In an Eilat city park, Anita joins me to share the story of her recent aliyah. She arrived from Mexico City two years ago, and has begun to put down roots in this beautiful resort city near the Red Sea.
Anita, who just turned 31, grew up in a suburb of Mexico City, the daughter of a prominent Jewish businessman. Like most Mexican-born Jews, her family lived outside Mexico City in a large, elegant home with a manicured lawn – all surrounded by high walls and tight security. She attended Jewish schools there, then completed college and medical school. As her academic studies drew to an end, she made another important decision: “I wanted to have a medical career in a country where there would be a job for me,” Anita explains. “I also wanted to see the world outside the walls of our compounds.” She alludes to the fact that the Jewish community in Mexico City leads a somewhat insular life, due largely to security concerns.
“I chose Israel,” Anita continues, “because my Jewish identity is important to me. I had visited here several times, and I have cousins who live here.” After completing aliyah, Anita elected to settle in Eilat, where she had the opportunity to work in pediatrics in a local practice. “I have a great job, a great apartment, wonderful new friends from many countries, and a new husband!” Anita summarizes, holding up her ring finger to emphasize her most recent accomplishment. Her parents will be coming out for her wedding, and she thinks they will retire here in a few years – especially after she lures them with grandchildren! “Their lives in Mexico are still comfortable,” she says. “But they love Israel, too.”
The Jews of Mexico
A Jewish presence has been in Mexico since the sixteenth century, when Hernan Cortes brought several “Christianized” Jews with him during his conquest of the Aztecs. These “Converso” Jews had converted to Catholicism to escape the Spanish Inquisition. Other Spanish Jews followed, including those who continued to secretly maintain their religious practices to avoid persecution. They came to be known as “Crypto” Jews. After the first waves of immigrations from Spain, the next wave of Jewish immigration came in the late nineteenth century, when large number of German Jews settled in the area. In the twentieth century, Ashkenazic Jews fled pogroms in Eastern Europe and Russia, and Sephardic Jews fled the collapse of the Ottoman Empire, bringing immigrants from Turkey, Morocco, and France. The last wave of Jewish immigrants fled Nazi persecution during World War II.
Given its broad array of immigrant cultures, the Jewish community in Mexico today is surprisingly close knit. The widest divergence occurs between the latter-day European settlers and the earlier Converso and Crypto Jewish populations, who intermarried with the native Mexicans and were not recognized as being Jewish for centuries.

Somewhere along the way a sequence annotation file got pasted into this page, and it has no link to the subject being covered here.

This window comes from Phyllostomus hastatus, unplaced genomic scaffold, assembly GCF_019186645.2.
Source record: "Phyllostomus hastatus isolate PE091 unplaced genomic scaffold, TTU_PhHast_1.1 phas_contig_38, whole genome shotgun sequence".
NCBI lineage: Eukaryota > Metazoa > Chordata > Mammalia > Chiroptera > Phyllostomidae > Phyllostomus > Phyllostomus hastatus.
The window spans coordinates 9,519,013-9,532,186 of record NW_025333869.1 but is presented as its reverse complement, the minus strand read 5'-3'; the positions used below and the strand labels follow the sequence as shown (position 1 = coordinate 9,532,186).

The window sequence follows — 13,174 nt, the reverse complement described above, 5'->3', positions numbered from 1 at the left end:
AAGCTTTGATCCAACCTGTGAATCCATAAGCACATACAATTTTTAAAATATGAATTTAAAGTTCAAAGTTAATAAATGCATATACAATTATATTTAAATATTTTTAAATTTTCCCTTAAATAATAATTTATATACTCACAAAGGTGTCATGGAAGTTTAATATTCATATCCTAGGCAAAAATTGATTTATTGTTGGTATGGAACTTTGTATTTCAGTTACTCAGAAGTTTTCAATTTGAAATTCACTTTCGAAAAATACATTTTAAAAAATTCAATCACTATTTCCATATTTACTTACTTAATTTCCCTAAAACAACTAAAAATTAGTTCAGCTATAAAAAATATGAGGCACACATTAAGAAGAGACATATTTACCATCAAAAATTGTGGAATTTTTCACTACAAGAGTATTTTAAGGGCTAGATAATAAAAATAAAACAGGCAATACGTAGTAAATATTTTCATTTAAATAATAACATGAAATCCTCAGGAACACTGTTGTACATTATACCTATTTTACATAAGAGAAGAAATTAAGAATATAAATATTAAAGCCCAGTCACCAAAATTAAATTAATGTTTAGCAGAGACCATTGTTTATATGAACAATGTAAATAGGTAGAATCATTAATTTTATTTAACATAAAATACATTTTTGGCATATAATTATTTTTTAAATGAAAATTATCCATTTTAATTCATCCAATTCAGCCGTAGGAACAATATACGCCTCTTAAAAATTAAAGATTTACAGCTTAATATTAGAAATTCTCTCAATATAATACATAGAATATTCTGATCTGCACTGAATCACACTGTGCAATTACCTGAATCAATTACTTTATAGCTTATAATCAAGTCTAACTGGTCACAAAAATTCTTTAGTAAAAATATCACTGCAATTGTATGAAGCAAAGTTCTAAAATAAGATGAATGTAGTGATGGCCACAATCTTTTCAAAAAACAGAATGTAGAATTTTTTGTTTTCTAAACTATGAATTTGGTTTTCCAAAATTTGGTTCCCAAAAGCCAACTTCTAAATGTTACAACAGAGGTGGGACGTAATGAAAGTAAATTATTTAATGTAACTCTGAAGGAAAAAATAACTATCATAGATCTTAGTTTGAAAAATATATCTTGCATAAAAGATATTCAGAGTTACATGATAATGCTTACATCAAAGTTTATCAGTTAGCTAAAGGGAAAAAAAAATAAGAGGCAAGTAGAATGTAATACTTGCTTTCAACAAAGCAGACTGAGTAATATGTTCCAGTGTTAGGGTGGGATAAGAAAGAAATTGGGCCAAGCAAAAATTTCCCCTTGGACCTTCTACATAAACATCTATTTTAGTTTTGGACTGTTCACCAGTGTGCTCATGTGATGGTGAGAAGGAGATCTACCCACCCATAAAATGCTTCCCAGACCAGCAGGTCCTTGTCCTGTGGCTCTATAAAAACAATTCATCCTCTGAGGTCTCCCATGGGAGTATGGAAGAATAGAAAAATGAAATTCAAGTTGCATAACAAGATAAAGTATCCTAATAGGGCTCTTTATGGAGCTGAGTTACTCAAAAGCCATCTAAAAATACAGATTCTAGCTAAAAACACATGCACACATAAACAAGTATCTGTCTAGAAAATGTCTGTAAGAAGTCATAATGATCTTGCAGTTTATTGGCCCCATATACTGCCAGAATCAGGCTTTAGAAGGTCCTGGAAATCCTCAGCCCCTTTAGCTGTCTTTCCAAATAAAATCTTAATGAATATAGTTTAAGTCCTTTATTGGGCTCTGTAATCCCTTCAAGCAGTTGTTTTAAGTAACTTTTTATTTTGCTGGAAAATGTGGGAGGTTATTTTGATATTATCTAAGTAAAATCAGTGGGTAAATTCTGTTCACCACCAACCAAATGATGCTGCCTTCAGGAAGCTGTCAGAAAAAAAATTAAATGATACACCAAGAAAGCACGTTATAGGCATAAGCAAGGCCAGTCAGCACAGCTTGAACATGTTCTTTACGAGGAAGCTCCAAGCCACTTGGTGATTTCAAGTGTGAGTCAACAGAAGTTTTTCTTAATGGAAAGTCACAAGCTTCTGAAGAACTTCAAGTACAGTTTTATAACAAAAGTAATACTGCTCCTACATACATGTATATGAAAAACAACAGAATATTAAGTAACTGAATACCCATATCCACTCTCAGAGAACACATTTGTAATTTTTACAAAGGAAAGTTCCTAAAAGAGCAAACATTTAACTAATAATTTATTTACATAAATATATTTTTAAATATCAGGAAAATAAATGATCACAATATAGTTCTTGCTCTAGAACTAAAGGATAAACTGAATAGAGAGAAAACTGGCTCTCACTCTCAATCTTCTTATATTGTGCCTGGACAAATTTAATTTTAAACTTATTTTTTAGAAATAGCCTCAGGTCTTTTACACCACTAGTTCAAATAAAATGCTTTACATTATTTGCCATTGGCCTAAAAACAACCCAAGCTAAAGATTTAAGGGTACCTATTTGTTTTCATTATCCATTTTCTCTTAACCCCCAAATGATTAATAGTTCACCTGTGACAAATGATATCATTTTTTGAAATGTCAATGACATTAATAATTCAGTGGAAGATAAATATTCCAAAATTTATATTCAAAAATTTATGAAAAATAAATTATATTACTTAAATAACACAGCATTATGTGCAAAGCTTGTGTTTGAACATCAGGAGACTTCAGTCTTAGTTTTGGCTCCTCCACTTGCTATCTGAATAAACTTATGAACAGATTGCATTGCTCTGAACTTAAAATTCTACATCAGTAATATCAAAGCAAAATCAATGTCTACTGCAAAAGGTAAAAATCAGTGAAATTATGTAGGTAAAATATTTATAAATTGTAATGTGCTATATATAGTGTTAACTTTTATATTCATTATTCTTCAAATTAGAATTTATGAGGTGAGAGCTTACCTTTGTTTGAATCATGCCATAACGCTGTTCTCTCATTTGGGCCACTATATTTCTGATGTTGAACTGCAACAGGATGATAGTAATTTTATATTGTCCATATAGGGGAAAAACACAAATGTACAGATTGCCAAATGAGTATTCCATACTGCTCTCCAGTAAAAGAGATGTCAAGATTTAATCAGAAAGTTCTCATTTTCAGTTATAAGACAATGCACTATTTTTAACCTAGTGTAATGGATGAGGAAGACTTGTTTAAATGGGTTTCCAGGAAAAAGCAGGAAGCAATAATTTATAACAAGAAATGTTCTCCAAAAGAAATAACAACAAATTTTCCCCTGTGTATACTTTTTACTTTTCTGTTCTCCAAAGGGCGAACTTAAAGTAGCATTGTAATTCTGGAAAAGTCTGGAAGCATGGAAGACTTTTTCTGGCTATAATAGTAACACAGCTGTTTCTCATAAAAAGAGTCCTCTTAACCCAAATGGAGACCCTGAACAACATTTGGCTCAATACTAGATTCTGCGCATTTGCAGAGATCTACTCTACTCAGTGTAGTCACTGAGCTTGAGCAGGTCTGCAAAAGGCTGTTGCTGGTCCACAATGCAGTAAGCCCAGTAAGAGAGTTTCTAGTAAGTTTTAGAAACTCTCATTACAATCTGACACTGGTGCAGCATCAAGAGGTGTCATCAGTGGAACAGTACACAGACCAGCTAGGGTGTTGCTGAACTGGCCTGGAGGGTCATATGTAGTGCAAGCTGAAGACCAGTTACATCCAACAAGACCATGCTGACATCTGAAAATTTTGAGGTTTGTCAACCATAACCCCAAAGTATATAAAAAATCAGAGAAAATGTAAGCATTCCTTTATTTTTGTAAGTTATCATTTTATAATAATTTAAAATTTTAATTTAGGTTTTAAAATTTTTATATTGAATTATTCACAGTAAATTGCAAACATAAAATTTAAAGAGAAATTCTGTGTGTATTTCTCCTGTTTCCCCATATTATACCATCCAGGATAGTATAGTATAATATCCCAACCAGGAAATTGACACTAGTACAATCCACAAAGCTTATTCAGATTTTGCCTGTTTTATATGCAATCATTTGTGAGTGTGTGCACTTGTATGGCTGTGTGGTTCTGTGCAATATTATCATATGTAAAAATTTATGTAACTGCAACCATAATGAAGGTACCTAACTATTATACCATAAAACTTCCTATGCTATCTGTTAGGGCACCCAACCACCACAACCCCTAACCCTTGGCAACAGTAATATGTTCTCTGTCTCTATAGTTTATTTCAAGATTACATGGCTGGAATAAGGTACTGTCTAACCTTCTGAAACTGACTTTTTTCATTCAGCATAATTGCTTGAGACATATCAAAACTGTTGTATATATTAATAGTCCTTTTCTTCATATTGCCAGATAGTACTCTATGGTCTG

Mexico has been a generally hospitable country for Jewish immigrants. Overt anti-Semitism has not been a significant problem in Mexico, and most Mexican Jews have comfortable middle-class or affluent lifestyles. But unease has increased behind the façade of stability and opulence. Mexico is still a third-world country, with high unemployment and crime rates. And the price of security is often building razor-wired enclaves and hiring private security.
Approximately 40,000 Jews reside in Mexico today. Social life there is built around families and local Jewish organizations. Up to 90 percent of Mexican Jews marry within the faith, and the same high percentage attends Jewish schools, around which much of Jewish community life is built. In the Mexico City community, the Jewish community network includes a dozen or more schools, over 20 synagogues, and a large sports center.
Mexican Jews in Israel
The Mexican Jewish immigrant community in Israel is relatively small. Larger numbers of immigrants have relocated to the nearby United States. But Mexican Jews have always enjoyed a supportive relationship with Israel, and many families have visited Israel over the years. A large number of the Jews leaving Mexico today are younger professionals, like Anita, who are seeking professional opportunities in a country that honors their cultural and religious traditions.
Anita plans to continue Mexican Jewish traditions in her new family. For example, this Hanukkah she will serve bunuelos (fried fritters) instead of latkes, and her cousins’ children will spin a toma todo (dreidel). Anita will also hang a dreidel-shaped piñata full of holiday treats for the children.
For Mexican Jews, maintaining some of the customs of their first adopted country brings richness to their lives in their new and final homeland.